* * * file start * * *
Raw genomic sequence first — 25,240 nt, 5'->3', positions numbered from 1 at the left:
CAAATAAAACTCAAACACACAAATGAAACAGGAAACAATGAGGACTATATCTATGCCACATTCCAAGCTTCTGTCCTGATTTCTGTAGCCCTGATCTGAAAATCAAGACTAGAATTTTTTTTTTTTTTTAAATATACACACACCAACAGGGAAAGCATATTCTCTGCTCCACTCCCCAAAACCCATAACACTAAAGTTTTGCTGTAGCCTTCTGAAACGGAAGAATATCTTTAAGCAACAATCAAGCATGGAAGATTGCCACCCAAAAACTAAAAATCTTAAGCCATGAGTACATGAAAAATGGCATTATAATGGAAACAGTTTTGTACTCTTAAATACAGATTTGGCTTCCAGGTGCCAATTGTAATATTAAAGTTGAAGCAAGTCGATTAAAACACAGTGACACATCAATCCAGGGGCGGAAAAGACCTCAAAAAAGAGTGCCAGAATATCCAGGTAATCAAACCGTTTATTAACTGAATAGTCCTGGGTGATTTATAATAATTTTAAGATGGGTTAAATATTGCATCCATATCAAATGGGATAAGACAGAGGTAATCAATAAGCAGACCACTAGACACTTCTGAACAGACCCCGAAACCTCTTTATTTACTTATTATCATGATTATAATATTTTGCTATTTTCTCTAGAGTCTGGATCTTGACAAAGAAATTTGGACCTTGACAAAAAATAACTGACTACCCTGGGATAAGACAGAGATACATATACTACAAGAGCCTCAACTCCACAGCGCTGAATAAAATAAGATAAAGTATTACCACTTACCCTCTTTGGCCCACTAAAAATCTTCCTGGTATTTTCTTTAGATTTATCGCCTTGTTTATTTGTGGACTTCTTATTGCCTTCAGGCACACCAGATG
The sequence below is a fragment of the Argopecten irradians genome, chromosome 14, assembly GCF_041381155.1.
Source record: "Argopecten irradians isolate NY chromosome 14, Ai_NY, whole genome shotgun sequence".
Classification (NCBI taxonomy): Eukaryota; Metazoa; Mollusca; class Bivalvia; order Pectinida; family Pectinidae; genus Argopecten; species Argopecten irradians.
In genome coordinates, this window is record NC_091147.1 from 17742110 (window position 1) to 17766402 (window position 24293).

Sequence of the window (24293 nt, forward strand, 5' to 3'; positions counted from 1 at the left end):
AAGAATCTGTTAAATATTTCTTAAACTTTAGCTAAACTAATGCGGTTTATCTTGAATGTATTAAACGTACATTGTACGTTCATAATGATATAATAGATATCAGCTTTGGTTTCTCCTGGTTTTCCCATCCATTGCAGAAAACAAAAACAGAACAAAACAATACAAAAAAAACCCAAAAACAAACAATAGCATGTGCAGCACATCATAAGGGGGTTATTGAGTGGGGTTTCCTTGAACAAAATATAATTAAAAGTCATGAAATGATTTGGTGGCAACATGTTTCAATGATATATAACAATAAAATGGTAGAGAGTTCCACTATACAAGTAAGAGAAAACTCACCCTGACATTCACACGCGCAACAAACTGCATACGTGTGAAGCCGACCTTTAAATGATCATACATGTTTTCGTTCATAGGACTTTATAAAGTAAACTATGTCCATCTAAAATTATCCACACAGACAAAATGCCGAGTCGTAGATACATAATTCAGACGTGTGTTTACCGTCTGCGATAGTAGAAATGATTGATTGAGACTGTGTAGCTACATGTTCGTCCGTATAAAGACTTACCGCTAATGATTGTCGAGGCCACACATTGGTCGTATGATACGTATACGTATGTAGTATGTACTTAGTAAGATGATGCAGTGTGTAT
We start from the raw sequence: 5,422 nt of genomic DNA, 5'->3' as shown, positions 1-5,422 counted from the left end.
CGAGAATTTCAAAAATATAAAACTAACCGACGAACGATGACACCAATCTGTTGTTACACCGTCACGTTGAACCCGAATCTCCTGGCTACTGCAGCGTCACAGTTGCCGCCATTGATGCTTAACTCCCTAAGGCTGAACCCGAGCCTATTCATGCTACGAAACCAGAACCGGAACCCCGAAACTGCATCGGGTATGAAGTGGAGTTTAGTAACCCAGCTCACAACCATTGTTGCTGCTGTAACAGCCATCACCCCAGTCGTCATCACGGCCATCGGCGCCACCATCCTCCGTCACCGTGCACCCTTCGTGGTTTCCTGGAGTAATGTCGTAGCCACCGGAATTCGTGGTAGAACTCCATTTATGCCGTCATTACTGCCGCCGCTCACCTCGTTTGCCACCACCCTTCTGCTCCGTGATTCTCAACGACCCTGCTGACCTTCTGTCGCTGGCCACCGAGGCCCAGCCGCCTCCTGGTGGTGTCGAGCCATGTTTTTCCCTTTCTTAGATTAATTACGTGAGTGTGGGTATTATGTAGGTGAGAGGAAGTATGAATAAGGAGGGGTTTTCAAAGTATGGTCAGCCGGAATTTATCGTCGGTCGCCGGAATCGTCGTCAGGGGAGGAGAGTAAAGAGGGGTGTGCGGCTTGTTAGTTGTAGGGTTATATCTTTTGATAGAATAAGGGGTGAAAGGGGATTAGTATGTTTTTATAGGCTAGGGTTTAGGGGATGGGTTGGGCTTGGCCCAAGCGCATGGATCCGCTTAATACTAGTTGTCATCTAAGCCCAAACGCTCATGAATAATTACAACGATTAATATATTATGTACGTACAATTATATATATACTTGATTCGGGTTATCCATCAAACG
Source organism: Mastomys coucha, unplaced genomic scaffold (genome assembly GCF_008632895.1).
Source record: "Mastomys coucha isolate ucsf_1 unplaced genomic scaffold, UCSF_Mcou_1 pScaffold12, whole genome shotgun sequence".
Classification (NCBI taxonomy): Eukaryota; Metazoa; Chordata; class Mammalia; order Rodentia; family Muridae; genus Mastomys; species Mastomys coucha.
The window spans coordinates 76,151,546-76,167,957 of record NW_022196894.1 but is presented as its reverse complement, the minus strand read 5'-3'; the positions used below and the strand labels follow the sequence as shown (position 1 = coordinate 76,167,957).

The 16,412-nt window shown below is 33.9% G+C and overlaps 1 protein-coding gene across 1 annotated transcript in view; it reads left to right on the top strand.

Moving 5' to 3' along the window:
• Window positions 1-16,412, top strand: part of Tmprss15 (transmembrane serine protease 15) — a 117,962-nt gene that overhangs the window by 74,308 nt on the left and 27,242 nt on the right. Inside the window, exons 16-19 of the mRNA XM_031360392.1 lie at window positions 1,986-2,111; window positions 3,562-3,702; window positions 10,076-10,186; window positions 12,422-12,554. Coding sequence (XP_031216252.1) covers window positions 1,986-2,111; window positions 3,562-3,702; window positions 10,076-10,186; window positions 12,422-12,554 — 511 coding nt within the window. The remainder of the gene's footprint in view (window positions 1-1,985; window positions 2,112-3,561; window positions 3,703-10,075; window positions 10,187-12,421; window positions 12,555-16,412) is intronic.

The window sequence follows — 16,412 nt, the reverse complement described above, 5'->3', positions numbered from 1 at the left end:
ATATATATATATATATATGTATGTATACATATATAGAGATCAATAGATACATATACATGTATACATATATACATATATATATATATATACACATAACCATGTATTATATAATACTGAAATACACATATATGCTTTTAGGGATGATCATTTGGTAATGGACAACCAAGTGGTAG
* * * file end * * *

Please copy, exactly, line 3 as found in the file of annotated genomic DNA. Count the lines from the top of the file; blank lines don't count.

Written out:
The sequence below is a fragment of the Argopecten irradians genome, chromosome 14, assembly GCF_041381155.1.